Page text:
Haley Skarupa of Rockville is a member of the U.S. women’s hockey team, which has won gold in seven of the past eight world championships but has not won Olympic gold since 1998, the first year women’s hockey was added to the Winter Games.

No doubt, the traditional events will still be prominent on the broadcast channels. Figure skating and hockey have long been among the most popular Olympic sports and will continue to draw strong ratings.

Chen is considered the U.S. team’s best hope for a medal after quickly establishing himself as one of the most athletic figure skaters in history. He is the king of the quad, becoming the first skater to land five different quadruple jumps in competition and the first to land five quads in a single free skate. Look for him to be a huge fan favorite in Pyeongchang.

More and more, however, the Olympics are channeling the X Games by incorporating and expanding cutting-edge sports that excite a younger audience. The ramp for the first-time snowboarding event called men’s big air is the biggest in the world, standing 14 stories high and promising to take the trick-jumping extreme sport to a new level.

There are all sorts of interesting angles. Superstar snowboarder Shaun White will be back for his fourth Olympics looking to add to a pair of gold medals and show off his scars from a terrible training accident in October.

White might seem forever young, but look for some breakout performances to come from teenage athletes who weren’t even age-eligible for the Sochi Games four years ago.

Top halfpipe star Chloe Kim, just 17, figures to be all over your TV screen as she makes her Olympic debut in her ancestral homeland. Kim’s parents emigrated from South Korea and she went back last year as a U.S. sports envoy to meet with university students and young Korean Olympic hopefuls. She is considered one of the top U.S. candidates to win gold at Pyeongchang and would be the youngest American ever to win an Olympic snowboarding medal.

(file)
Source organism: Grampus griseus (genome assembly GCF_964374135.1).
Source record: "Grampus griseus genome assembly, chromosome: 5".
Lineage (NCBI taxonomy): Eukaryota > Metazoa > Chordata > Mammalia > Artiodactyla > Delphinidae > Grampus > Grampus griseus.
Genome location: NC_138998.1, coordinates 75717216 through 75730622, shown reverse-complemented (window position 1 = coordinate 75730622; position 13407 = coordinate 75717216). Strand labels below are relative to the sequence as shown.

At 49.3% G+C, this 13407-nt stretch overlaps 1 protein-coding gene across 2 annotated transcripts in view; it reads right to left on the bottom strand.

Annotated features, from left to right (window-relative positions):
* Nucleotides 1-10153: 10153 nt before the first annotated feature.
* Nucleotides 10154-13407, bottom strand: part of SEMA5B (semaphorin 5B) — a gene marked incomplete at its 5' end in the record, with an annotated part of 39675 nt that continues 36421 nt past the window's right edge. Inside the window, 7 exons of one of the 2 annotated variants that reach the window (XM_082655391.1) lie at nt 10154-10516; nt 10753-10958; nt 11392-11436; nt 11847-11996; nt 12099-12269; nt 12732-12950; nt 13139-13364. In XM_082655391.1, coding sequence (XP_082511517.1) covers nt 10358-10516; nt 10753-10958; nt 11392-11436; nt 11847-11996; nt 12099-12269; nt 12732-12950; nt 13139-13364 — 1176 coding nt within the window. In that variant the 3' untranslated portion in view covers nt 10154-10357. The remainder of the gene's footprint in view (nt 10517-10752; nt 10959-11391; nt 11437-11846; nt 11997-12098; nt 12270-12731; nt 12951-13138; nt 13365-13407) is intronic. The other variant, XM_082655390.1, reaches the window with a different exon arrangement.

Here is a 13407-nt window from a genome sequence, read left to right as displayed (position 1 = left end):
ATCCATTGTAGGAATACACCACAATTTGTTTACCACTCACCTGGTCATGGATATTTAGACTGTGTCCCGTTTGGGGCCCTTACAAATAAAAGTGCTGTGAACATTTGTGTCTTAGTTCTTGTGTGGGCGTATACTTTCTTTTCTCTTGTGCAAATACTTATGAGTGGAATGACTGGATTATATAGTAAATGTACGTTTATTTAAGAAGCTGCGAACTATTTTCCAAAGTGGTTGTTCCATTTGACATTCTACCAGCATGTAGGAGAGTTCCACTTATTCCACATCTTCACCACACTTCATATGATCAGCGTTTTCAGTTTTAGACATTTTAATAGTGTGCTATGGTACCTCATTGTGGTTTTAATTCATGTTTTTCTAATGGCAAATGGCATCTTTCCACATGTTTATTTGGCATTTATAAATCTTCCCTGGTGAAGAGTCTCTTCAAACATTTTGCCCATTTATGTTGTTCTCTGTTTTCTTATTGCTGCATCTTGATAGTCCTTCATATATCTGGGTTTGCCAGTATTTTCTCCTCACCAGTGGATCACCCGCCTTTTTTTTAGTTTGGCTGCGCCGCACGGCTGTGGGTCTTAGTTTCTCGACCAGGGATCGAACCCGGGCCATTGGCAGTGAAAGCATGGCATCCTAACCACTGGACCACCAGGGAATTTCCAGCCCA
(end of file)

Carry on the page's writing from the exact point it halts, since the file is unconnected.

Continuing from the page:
Fellow Californian halfpipe snowboarder Maddie Mastro is just two months older than Kim and is chasing the same goals after finishing just behind Kim in the Olympic qualifier at December’s U.S. Grand Prix in Colorado.

The Olympics have always been in a state of evolution, and the X-volution has gathered steam since snowboarding was introduced in 1998, with halfpipe walls that were just 8 feet high. Four years ago, the height of the halfpipe walls were raised from 18 to 22 feet for the Sochi Games and of the 12 sports added for those Winter Olympics, nine of them were considered extreme winter sports.

This year, the addition to men’s big air has raised the bar again, and there also has been an attempt to spice up some of the old standards with a mass-start speedskating event, a team skiing competition and the introduction of mixed doubles in curling.

There’s a lot to digest and way more hours of broadcast television and streaming coverage than actually exist in 18 calendar days, but can you think of a better way to chill out before the start of baseball season?

peter.schmuck@baltsun.com

twitter.com/SchmuckStop

Read more from columnist Peter Schmuck on his blog, "The Schmuck Stops Here," at baltimoresun.com/schmuckblog.